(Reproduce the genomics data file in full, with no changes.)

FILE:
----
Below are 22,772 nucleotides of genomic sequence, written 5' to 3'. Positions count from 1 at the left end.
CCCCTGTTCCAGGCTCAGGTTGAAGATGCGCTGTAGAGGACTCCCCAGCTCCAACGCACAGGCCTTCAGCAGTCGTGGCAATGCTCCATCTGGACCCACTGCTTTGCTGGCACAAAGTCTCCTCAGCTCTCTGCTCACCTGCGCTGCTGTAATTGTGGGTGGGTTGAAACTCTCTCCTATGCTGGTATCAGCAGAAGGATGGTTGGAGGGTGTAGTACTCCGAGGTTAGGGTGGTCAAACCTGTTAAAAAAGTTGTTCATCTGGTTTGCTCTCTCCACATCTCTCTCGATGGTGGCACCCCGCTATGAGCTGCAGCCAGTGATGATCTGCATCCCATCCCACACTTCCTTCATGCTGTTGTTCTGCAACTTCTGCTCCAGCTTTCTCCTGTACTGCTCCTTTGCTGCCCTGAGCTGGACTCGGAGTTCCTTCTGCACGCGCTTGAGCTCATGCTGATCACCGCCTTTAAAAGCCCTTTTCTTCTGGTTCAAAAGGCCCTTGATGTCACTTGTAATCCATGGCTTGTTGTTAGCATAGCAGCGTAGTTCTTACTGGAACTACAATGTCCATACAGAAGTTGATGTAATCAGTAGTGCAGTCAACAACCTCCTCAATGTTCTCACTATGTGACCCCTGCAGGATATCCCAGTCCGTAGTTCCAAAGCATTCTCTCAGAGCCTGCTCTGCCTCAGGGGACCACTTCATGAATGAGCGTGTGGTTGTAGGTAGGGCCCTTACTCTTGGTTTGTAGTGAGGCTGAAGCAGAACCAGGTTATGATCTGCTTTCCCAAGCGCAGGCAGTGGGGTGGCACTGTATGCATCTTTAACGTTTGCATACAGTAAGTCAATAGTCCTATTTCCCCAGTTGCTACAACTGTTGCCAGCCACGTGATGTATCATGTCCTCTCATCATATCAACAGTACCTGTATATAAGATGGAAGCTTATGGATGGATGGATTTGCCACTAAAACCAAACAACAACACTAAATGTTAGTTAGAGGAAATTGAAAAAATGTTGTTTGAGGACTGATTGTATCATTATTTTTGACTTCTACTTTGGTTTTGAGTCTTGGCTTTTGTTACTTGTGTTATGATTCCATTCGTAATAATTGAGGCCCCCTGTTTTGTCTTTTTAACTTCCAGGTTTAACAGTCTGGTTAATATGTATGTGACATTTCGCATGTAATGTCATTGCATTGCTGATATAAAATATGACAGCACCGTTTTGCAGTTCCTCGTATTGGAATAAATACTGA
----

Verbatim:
Below are 22,772 nucleotides of genomic sequence, written 5' to 3'. Positions count from 1 at the left end.
CCCCTGTTCCAGGCTCAGGTTGAAGATGCGCTGTAGAGGACTCCCCAGCTCCAACGCACAGGCCTTCAGCAGTCGTGGCAATGCTCCATCTGGACCCACTGCTTTGCTGGCACAAAGTCTCCTCAGCTCTCTGCTCACCTGCGCTGCTGTAATTGTGGGTGGGTTGAAACTCTCTCCTATGCTGGTATCAGCAGAAGGATGGTTGGAGGGTGTAGTACTCCGAGGTTAGGGTGGTCAAACCTGTTAAAAAAGTTGTTCATCTGGTTTGCTCTCTCCACATCTCTCTCGATGGTGGCACCCCGCTATGAGCTGCAGCCAGTGATGATCTGCATCCCATCCCACACTTCCTTCATGCTGTTGTTCTGCAACTTCTGCTCCAGCTTTCTCCTGTACTGCTCCTTTGCTGCCCTGAGCTGGACTCGGAGTTCCTTCTGCACGCGCTTGAGCTCATGCTGATCACCGCCTTTAAAAGCCCTTTTCTTCTGGTTCAAAAGGCCCTTGATGTCACTTGTAATCCATGGCTTGTTGTTAGCATAGCAGCGTAGTTCTTACTGGAACTACAATGTCCATACAGAAGTTGATGTAATCAGTAGTGCAGTCAACAACCTCCTCAATGTTCTCACTATGTGACCCCTGCAGGATATCCCAGTCCGTAGTTCCAAAGCATTCTCTCAGAGCCTGCTCTGCCTCAGGGGACCACTTCATGAATGAGCGTGTGGTTGTAGGTAGGGCCCTTACTCTTGGTTTGTAGTGAGGCTGAAGCAGAACCAGGTTATGATCTGCTTTCCCAAGCGCAGGCAGTGGGGTGGCACTGTATGCATCTTTAACGTTTGCATACAGTAAGTCAATAGTCCTATTTCCCCAGTTGCTACAACTGTTGCCAGCCACGTGATGTATCATGTCCTCTCATCATATCAACAGTACCTGTATATAAGATGGAAGCTTATGGATGGATGGATTTGCCACTAAAACCAAACAACAACACTAAATGTTAGTTAGAGGAAATTGAAAAAATGTTGTTTGAGGACTGATTGTATCATTATTTTTGACTTCTACTTTGGTTTTGAGTCTTGGCTTTTGTTACTTGTGTTATGATTCCATTCGTAATAATTGAGGCCCCCTGTTTTGTCTTTTTAACTTCCAGGTTTAACAGTCTGGTTAATATGTATGTGACATTTCGCATGTAATGTCATTGCATTGCTGATATAAAATATGACAGCACCGTTTTGCAGTTCCTCGTATTGGAATAAATACTGA